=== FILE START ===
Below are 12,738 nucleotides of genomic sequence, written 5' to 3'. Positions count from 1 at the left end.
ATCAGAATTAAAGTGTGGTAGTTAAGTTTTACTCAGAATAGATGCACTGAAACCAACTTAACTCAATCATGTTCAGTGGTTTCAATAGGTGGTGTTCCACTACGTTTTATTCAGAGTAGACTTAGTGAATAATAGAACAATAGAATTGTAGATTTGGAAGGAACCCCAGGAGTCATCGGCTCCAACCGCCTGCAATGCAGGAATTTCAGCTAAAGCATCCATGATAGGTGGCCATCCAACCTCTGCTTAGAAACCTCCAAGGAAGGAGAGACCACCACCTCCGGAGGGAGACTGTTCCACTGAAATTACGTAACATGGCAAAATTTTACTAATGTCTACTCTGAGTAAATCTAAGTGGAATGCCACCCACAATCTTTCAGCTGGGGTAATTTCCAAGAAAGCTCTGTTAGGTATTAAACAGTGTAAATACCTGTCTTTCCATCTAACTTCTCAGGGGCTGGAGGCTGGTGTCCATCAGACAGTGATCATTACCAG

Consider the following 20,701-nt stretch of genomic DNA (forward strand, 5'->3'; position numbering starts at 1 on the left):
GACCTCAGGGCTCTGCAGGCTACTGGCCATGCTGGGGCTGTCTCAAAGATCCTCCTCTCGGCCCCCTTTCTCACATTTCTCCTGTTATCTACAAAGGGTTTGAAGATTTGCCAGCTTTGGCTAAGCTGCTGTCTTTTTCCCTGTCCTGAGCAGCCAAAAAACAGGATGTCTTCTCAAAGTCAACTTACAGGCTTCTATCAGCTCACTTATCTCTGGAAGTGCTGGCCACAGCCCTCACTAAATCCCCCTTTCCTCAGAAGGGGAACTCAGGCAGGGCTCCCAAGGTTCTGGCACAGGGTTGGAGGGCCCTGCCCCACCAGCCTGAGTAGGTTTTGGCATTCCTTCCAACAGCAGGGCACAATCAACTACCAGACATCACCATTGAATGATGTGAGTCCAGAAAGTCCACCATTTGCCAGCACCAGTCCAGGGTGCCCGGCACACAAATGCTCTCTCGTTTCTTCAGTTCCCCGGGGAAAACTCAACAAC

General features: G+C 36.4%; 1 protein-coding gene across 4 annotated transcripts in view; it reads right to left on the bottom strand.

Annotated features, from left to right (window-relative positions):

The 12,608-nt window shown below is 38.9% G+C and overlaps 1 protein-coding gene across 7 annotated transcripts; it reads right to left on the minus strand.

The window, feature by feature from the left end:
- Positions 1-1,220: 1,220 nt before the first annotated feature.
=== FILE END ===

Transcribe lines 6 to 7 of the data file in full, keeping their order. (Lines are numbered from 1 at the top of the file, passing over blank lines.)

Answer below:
Annotated features, from left to right (window-relative positions):

The 12,608-nt window shown below is 38.9% G+C and overlaps 1 protein-coding gene across 7 annotated transcripts; it reads right to left on the minus strand.